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Laboratory for Scientific Computing


In Computational Fluid Dynamics applications, high-quality mesh generation is a prerequisite for calculating accurate solutions. An attractive alternative to conventional body-fitted or unstructured meshing techniques is offered by the Cartesian cut cell approach. It allows for rapid, automatic, mesh generation for complex geometries, and maintains the computational conveniences offered by the use of Cartesian grids.

The challenge

This Cartesian cut cell approach generates a mesh without the need of optimisation, thus removing a significant bottleneck in the simulation pipeline.


Since the cut cells created at the boundary can be arbitrarily small, they impose a severe constraint on the explicit stable time step for the simulation. The challenge is to overcome this ‘small cell problem’ by designing techniques to evolve the cut cells using the regular cell time-step without sacrificing stability and conservation.

The research

 We adopt a dimensionally split ‘flux stabilisation’ approach to solving the small cell problem. As shown in the figure below, the interface between neighbouring cut cells is divided into ‘unshielded’ and ‘shielded’ regions. Since the unshielded region does not ‘face’ the embedded boundary in the direction of the dimensional sweep, the flux acting on it does not need to be stabilised. Stable explicit fluxes for the shielded regions, on the other hand, are determined by the application of a bespoke conservative one-dimensional flux stabilisation approach. The cut-cell method has been extended by the group to moving boundary flows and compressible Navier-Stokes equations.


 A selection of example results from the Cartesian cut-cell method are shown here. These include the comparison of compressibility effects around high-speed projectiles against experimental Schlieren imaging, a moving boundary axisymmetric open-ended shock tube flow and an implementation of a wall-modelled LES solver for flow around a realistic automotive geometry at 40 m/s.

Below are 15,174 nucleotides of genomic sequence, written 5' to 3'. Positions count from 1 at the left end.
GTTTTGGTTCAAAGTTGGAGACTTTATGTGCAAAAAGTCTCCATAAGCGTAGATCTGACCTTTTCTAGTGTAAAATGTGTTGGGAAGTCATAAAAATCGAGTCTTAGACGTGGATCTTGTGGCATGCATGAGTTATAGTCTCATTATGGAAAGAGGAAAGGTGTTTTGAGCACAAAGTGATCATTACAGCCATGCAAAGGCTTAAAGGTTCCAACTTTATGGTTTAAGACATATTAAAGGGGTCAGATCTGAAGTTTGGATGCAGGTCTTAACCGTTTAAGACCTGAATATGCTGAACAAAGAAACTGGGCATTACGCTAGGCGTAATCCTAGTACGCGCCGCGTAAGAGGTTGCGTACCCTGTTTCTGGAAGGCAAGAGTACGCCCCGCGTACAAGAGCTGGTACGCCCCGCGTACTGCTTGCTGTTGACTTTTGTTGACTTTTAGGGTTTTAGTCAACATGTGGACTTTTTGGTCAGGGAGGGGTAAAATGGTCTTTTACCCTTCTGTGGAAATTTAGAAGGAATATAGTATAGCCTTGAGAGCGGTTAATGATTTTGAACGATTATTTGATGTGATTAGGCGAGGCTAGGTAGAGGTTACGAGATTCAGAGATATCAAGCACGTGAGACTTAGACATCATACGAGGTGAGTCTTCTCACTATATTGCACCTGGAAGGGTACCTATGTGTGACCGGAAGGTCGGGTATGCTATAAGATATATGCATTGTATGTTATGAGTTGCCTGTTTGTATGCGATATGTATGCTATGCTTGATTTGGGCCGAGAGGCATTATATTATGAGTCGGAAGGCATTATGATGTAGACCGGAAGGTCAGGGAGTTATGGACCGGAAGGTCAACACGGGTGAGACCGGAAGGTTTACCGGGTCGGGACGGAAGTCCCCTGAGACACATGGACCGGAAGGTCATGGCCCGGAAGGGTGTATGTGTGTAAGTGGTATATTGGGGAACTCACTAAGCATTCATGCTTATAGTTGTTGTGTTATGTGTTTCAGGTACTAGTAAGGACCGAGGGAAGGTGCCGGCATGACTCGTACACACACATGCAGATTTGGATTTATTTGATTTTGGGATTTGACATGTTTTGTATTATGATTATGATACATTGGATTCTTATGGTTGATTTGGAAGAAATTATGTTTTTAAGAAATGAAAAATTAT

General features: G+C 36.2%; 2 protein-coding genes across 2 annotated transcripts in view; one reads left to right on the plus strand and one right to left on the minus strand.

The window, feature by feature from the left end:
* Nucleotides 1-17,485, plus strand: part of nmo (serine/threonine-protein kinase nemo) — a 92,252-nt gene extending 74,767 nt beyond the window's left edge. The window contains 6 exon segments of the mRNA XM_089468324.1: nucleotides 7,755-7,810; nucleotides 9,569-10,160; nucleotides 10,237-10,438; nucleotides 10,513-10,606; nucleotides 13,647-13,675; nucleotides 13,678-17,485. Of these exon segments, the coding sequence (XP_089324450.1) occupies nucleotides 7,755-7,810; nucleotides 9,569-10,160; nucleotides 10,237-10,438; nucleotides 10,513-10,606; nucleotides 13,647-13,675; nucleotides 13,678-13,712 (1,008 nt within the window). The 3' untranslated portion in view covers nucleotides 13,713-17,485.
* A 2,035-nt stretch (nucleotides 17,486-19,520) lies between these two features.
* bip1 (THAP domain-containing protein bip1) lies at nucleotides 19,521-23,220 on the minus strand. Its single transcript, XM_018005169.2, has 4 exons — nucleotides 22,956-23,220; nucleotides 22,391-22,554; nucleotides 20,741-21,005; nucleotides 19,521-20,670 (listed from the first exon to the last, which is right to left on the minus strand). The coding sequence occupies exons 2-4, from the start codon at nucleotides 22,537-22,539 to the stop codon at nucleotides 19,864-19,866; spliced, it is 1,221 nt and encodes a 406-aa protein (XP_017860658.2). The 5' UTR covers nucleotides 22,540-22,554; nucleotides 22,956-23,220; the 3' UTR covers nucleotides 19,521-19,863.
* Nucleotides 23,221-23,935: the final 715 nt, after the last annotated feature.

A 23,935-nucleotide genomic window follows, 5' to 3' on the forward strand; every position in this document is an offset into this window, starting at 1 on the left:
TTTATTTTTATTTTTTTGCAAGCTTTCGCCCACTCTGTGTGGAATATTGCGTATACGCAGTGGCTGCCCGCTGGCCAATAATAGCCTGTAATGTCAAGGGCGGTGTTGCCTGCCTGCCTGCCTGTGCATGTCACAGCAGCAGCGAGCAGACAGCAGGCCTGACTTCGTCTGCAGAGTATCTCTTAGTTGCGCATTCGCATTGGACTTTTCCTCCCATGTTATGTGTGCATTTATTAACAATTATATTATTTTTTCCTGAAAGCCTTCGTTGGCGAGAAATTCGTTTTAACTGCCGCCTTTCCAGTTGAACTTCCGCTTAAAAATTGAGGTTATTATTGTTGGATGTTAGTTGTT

• A dimensionally split Cartesian cut cell method for hyperbolic conservation laws, Gokhale N., Nikiforakis, N. and Klein R., Journal of Computational Physics, Volume 364, 1 July 2018, Pages 186–208
  • N. Gokhale, N. Nikiforakis, R. Klein. 2018. A dimensionally split Cartesian cut cell method for the compressible Navier–Stokes equations, Journal of Computational Physics, Volume 375, pp. 1205–1219
  • A Moving Boundary Flux Stabilization Method for Cartesian Cut-Cell Grids using Directional Operator Splitting., Bennett W.P., Nikiforakis N. and Klein R., Journal of Computational Physics, Volume 368, 1 September 2018, Pages 333–358
  • Cartesian Cut-Cell and GFM Approaches to Free-Surface and Moving Boundary Interaction, Bennett W.P., Michael L., and Nikiforakis N., 54th AIAA Aerospace Sciences Meeting, AIAA SciTech, (AIAA 2016-0602).
  • 3D cut-cell modelling for high-resolution atmospheric simulations, Yamazaki H., Satomura T. and Nikiforakis N. Quarterly Journal of the Royal Meteorological Society, 2016
  • Well-balanced compressible cut-cell simulation of atmospheric flow, Klein R., Bates K.R. and Nikiforakis N., Philos Trans A Math Phys Eng Sci, 367(1907), (2009). 4559-4575.
  • N. Nikiforakis (2009). Theme Issue: Mesh generation and mesh adaptation for large-scale Earth-system modelling. Philosophical Transactions of the Royal Society A, 367 (1907).
  • Slingo, J., Bates, K., Nikiforakis, N., Piggott, M., Roberts, M., Shaffrey, L., Weller, H. (2009). Developing the next-generation climate system models: challenges and achievements. Philosophical Transactions of the Royal Society A, 367, 815-831.
  • "Adaptive mesh refinement for global atmospheric modelling", N. Nikiforakis, Lecture Notes in Computational Science and Engineering, Volume 41, Adaptive Mesh Refinement - Theory and Applications, Tomasz Plewa, Timur Linde and V. Gregory Weirs(editors), Springer Berlin Heidelberg 2005